Intimate medicine for women in Paris



Dr Adriana guzman à Paris


The lack of desire, its inhibition, is translated by a sexual coldness enhanced by the absence of pleasure, which is also called frigidity. Every frigidity can be studied and understood through individual history and often the family romance. This scarcity or total lack of desire is characterized by the disappearance, either partial or total, of erotic motivation.


The term frigidity, which has been applied to man in the past, is used primarily to talk about the female sexual disorder. This inhibition of sexual desire must not be confused with difficulties to reaching orgasm (anorgasmia).


The difficulty is often psychological, often due to excessive tension and an inability to fully indulge, but also because of an unconscious psychological conflict.


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Some of these disorders are conscious and selective:

“I do not want to feel any desire for this man” and others more paradoxical and unconscious: “I love him and yet I do not want him (anymore)…”


With time and the arrival of the children, the woman can diminish the frequency of sexual interactions and find pretexts to refuse them. There is sometimes a half-hearted attempt at acceptability if the harmony of the couple is good.

The disorder of desire is a world of its own, which borrows the sinuous paths of the inner life but also the secret arcanes of the couple’s neurosis.


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  • Defloration and First Coitus: The feeling of her erotic failure or the discovery of her mistake in emotional and social choice is an important narcissistic wound in the life of a young girl.

  • Postmenopausal hormonal deficiencies, asthenia, thyroid pathology, obesity, chronic metabolic disorders, drug addiction, absorption of tranquilizers, antihypertensives, anorectics.
  • Psychiatric disorders, psychoses: heavy psychiatry, psychoses in a hospital setting.
    Other identifiable causes of inhibition of desire: fear of underperformance (the woman is dependent on the “norms” conveyed by the culture and the media).
  • Fear of doing something forbidden (virginity before marriage, fidelity, religious interdict, ethical prohibition), fears of the consequences of satisfying her desire (pregnancy, AIDS, STDs), fear of reprisals (jealous partner).
  • Certain causes are difficult to identify and require sex therapy: parental projections (the life partner is used in substitution of a parental figure), reactivation of the prohibition of incest in privacy situations, etc.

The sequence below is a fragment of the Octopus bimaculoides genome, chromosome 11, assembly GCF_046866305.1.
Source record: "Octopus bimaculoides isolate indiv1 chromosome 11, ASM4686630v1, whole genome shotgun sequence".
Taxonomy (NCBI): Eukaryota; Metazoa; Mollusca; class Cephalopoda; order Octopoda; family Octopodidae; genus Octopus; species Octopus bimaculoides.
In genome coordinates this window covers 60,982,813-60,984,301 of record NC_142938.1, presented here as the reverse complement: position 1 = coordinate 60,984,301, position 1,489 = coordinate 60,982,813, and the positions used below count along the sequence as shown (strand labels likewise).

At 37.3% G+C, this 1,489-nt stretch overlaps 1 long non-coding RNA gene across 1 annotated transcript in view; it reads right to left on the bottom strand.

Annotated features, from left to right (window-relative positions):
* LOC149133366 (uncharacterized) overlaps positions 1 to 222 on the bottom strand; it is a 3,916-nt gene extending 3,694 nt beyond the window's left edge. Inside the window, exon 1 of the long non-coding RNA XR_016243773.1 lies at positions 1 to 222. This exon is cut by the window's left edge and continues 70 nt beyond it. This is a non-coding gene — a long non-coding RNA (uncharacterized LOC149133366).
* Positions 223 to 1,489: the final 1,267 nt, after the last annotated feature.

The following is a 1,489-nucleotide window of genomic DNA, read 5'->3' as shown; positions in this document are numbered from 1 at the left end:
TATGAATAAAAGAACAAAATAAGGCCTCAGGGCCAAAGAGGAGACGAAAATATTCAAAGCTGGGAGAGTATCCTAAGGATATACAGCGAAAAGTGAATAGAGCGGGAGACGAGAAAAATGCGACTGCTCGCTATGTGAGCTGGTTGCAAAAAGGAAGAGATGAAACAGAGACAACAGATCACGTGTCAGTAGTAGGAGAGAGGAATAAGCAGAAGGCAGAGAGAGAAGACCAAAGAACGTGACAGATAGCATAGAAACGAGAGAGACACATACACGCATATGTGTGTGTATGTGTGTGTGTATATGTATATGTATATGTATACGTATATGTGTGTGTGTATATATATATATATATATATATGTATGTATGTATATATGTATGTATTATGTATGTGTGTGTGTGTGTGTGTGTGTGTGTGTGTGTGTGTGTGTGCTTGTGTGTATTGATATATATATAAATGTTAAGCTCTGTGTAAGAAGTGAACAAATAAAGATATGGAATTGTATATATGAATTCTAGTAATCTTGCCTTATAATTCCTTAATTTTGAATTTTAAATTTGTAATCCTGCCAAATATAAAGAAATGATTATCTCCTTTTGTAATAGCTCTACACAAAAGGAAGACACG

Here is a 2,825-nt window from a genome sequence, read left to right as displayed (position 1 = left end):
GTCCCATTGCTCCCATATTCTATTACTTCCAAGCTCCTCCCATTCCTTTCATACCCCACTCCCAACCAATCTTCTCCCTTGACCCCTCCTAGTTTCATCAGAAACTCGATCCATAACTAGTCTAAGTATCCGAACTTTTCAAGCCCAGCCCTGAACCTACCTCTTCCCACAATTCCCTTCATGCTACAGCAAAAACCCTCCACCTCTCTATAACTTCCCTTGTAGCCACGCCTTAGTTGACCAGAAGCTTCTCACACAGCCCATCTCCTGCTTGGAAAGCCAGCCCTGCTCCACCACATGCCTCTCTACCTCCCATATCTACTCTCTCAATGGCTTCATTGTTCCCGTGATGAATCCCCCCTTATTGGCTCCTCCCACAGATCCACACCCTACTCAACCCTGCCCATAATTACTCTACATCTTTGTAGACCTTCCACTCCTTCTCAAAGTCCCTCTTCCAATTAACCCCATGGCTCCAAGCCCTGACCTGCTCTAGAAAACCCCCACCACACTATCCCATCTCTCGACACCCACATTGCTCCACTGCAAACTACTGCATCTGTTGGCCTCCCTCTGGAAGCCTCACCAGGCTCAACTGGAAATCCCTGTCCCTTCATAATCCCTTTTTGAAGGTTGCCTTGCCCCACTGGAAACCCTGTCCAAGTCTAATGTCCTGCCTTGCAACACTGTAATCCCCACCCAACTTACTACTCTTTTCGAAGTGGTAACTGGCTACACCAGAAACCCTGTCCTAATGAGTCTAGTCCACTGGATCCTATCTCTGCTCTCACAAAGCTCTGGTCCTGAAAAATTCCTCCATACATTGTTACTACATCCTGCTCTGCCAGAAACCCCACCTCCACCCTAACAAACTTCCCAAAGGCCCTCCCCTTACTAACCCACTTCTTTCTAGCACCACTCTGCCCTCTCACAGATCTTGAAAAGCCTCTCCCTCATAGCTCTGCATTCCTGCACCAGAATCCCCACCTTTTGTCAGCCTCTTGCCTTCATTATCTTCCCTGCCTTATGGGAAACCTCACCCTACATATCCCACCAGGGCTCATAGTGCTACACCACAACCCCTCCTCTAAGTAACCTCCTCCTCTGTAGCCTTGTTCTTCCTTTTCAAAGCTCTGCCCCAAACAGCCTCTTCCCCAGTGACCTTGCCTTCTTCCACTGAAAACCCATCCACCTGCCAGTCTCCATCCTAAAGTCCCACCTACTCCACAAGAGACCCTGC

The difficulty may originate from the first sexual experiences or it may vastly predate those experiences: indifference or aversion to masturbation and any openly sexual manifestation from the partner.


The woman, “for the sake of love”, reacts with passivity and abnegation as she experiences the external signs of affection of her partner. With minimal know-how, the woman can become well versed in the art of simulation.


Loss of desire corresponds in some cases to the loss or weakening of sexual motivations, which can happen in a couple with an otherwise balanced and fertile sexlife. The weakening of sexual motivation can originate from a variety of reasons: hyperactivity, career, birth of one or several children, trauma, or a significant disagreement within the couple.

Some stages of life are more sensitive: pregnancy, childbirth, menopause. And then the desire dies with age, loneliness, habit, wear and tear of the couple. However, this depleted sexual motivation can be instantly replenished upon finding a new partner.

It is clear that the men’s poor understanding of desire disorders exacerbates this tension, which is already difficult on women. The man has all the more difficulty to understand his partner if his desire is constantly present.

Dialogue in this area can be tricky and there is unfortunately a great discrepancy between the existence of these sexual difficulties and actual consultations with specialized practitioners (sexologists, psychotherapists, psychologists)

The reactions from men “suffering” their partner’s lack of sexual appetite can vary significantly. Many couples adapt to this situation, resign themselves, manage any frustrations. Sex becomes more and more scarce, dissatisfaction can taint self-image, self-confidence, and confidence in the partner. Doubt arises : “You do not want me anymore, you do not love me anymore! I am therefore no longer likeable/attractive”.

Consultations are often late, when the grievances have become numerous and the crisis has brought the couple to the brink of separation. A sexotherapy is necessary and urgent to resume the dialogue, tackle the negative feelings, and re-learn to please your partner.